Abstract This paper attempts to analyse the tension of companionship and rivalry in mother-daughter relationships in selected Malay novels written by women. The concept of symbiosis, introduced by Nancy Friday (1977), in analysing Western society, and the findings of several anthropologists on aspects of Malay kinship are applied to these works. In doing so, the writers seek to establish how women writers perceive mother-daughter relationships in a Malay society. Finally, the paper analyses whether or not the depictions emulate the ideal mother-daughter relationship as dictated by the norms of the Malay society.

Keywords Mother-daughter relationship, symbiosis, Malay kinship, Malay women writers, Malay norms.

School of Language Studies and Linguistics,
Faculty of Social Sciences and Humanities,
Universiti Kebangsaan Malaysia.

Reality  Over Imagination in Muhammad Haji Salleh’s Rowing Down Two Rivers

Abstract One important function of imagination is to understand reality. Imagination and reality are inherently related and poetry is one zone where imagination and reality meet. Complementary changes in the nature of reality, as well as cultural and ideological configurations, especially in post-colonial writings which aim to reconstruct a sense of nationalism and nationhood call for a re-evaluation of the concept of creative imaginations. Having said that, this paper aims to raise the issue of the difference between the two ideologies of poetry with reference to the imagination and reality, and argues that the difference is related to the concept and state of imagination in the poem. This paper focuses on Muhammad Haji Salleh’s Rowing Down Two Rivers (2000) to investigate the dominance of reality over imagination. The relevant concepts that relate reality to imagination in the domain of  artistic creation will be used as the conceptual framework of this study. The analytical procedure will consist of examining the types of images and their associations in the selected poems in order to explore Muhammad’s mode of conveyance in the selected poems in order to explore Muhammad’s mode of conveyance of the elements of reality. The analysis demonstrates that Muhammad’s overreliance on sensory images results in the dominance of reality over imagination in his poetry. The significant motifs in his poems in Rowing Down Two Rivers such as road, journey, the traveller, home, quest, and identity are embodied in words or descriptions denoting sensory experience which leads to familiar associations with Malaysian reality. Imagination in poetry is considered to be a human faculty concerned with creating autonomous aesthetic artefacts which can represent directly or indirectly to the human experience. This study identifies that for Muhammad, this notion now been turned into an agency that is used solely for nurturing and insulting the intellectualism and idealism of social Malaysian identity and life.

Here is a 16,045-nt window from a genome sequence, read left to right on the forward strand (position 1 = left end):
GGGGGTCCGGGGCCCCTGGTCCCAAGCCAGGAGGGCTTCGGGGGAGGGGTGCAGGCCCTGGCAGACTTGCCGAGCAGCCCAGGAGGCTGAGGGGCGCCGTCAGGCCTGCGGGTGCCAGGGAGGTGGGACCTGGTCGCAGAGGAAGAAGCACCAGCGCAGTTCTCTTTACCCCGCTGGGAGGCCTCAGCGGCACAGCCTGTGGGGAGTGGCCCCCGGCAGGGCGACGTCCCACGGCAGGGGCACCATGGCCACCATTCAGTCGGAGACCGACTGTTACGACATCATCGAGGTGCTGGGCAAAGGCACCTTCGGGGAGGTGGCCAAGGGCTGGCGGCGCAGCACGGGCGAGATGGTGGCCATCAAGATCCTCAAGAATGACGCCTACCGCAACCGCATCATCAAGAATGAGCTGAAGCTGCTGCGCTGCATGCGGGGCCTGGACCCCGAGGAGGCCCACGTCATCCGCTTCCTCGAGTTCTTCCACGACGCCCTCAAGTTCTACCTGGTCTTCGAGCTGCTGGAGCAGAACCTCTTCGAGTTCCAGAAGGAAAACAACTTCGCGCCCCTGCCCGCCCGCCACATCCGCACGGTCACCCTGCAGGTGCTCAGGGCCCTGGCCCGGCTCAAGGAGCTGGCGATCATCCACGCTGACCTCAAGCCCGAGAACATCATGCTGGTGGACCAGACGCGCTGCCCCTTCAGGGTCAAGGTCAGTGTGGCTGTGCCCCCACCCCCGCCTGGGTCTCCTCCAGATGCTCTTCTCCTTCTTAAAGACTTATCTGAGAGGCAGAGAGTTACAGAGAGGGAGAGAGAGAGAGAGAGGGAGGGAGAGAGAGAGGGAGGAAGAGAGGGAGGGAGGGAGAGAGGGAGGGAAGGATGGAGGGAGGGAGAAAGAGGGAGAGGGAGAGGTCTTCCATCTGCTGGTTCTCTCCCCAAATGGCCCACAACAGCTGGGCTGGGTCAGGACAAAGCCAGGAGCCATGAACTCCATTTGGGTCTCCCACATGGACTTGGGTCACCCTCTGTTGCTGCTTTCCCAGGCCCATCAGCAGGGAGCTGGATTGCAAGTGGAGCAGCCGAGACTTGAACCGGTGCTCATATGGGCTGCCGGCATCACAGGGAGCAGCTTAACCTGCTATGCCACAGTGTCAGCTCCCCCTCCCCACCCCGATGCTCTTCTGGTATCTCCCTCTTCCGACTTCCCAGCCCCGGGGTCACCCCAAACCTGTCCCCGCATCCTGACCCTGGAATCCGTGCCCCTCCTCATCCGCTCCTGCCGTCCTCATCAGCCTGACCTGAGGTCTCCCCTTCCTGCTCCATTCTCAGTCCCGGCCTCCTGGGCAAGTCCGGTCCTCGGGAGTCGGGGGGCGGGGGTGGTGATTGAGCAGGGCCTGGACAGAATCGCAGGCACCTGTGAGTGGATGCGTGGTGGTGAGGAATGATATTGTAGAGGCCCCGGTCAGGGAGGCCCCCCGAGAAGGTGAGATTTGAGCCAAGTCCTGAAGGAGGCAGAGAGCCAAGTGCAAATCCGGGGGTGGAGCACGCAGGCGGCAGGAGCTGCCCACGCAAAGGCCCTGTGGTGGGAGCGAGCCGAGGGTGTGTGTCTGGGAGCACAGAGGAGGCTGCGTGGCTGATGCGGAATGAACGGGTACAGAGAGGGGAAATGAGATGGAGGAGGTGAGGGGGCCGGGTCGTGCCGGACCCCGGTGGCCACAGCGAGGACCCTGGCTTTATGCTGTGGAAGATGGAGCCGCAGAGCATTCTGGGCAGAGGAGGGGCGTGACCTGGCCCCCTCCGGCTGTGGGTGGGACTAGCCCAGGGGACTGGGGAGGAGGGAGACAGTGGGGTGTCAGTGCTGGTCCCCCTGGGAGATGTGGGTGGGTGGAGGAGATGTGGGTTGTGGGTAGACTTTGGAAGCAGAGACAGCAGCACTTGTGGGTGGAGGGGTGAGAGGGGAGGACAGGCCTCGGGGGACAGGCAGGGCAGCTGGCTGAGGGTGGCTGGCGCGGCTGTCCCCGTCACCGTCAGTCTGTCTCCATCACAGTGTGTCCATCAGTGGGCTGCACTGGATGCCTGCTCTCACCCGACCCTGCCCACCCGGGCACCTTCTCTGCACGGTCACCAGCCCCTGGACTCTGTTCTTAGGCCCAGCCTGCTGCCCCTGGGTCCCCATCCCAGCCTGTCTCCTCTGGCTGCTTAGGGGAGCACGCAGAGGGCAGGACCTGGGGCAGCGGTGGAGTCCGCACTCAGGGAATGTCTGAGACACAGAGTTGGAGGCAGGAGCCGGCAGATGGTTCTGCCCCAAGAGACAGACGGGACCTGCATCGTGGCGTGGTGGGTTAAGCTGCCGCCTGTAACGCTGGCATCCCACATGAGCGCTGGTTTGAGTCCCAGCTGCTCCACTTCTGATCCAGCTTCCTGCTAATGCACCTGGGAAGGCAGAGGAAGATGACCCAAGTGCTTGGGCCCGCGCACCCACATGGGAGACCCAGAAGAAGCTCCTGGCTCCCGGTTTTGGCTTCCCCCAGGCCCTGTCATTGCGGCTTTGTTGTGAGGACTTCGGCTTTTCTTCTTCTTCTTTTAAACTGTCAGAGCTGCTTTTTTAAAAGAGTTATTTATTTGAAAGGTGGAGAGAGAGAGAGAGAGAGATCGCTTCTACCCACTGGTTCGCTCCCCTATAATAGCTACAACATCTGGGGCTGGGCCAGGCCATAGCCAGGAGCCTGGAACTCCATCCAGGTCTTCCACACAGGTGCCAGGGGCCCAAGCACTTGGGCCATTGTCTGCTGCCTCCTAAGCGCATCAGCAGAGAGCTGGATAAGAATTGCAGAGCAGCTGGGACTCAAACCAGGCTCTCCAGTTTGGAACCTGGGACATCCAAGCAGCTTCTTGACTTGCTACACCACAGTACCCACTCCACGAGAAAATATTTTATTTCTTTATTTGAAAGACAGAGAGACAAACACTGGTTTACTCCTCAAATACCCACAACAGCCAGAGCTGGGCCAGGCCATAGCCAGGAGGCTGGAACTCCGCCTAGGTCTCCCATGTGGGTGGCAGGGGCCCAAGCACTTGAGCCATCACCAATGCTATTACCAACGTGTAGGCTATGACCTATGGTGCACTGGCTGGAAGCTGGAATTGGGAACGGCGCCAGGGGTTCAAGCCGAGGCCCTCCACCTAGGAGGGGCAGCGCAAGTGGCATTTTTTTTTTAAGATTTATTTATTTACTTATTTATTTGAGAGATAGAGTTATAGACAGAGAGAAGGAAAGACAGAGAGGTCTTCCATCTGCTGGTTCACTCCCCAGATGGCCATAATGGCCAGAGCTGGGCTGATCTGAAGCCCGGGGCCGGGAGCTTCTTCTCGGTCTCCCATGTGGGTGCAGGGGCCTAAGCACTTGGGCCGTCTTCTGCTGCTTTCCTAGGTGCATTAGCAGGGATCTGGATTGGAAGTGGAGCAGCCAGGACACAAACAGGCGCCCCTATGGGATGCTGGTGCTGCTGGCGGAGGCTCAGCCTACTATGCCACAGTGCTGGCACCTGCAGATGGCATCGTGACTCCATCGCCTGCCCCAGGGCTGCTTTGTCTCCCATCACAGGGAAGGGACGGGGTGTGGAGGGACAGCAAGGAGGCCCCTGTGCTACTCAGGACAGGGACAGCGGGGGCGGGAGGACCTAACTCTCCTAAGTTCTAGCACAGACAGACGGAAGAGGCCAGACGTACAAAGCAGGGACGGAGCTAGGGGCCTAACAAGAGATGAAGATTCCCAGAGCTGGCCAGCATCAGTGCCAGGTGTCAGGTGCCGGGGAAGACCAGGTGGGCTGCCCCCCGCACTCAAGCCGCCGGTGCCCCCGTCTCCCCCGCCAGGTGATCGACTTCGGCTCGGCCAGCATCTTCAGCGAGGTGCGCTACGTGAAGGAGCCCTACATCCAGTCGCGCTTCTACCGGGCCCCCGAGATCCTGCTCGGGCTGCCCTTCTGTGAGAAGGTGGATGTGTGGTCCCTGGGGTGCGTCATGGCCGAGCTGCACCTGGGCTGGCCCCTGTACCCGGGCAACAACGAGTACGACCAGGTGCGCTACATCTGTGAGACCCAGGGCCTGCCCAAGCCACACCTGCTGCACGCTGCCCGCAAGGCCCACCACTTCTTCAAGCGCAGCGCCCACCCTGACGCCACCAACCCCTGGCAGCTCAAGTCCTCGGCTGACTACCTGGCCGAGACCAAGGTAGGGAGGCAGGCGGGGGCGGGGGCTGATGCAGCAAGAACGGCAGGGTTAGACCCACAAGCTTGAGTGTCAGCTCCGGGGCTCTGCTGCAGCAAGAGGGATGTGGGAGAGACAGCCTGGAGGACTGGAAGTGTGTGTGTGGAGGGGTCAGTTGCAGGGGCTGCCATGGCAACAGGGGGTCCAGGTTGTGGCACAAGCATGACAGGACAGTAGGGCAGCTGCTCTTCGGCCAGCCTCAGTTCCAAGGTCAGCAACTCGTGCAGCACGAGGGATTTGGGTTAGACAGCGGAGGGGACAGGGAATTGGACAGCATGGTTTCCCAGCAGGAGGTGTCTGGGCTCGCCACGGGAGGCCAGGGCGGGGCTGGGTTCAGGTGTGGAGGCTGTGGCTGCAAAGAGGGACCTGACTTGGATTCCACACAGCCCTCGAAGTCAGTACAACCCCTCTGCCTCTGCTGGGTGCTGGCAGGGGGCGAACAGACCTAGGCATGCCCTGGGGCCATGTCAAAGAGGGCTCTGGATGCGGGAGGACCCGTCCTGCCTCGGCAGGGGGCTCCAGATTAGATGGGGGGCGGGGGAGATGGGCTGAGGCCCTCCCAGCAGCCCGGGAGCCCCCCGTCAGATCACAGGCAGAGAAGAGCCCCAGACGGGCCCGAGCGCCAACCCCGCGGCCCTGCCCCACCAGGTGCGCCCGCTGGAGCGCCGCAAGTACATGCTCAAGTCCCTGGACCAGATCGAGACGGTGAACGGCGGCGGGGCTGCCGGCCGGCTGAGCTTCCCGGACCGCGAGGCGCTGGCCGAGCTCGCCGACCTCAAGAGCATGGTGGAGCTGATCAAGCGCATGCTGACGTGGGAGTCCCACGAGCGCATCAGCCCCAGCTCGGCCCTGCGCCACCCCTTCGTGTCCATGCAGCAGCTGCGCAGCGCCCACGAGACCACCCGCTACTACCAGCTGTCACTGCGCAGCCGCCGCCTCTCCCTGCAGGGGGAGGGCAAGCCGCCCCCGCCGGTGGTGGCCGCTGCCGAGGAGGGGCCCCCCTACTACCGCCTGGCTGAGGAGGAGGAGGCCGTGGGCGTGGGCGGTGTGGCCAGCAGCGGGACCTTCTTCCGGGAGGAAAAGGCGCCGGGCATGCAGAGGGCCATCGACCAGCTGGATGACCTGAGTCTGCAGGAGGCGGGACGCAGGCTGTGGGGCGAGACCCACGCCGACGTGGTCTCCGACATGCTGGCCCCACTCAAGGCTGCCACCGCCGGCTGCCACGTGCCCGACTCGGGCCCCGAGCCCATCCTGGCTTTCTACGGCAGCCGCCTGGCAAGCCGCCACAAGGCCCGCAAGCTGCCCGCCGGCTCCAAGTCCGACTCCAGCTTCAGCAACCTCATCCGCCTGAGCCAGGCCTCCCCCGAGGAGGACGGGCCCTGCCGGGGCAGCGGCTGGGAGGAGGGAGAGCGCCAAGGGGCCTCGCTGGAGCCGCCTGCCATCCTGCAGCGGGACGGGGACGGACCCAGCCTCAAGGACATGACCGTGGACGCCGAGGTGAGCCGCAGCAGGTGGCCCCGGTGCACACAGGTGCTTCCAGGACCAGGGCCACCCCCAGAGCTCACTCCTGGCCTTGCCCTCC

Keywords reality, creative imagination, idea images, Muhammad Haji Salleh, Malaysian poetry, nationhood, identity, imagination in poetry, post-colonial poetry.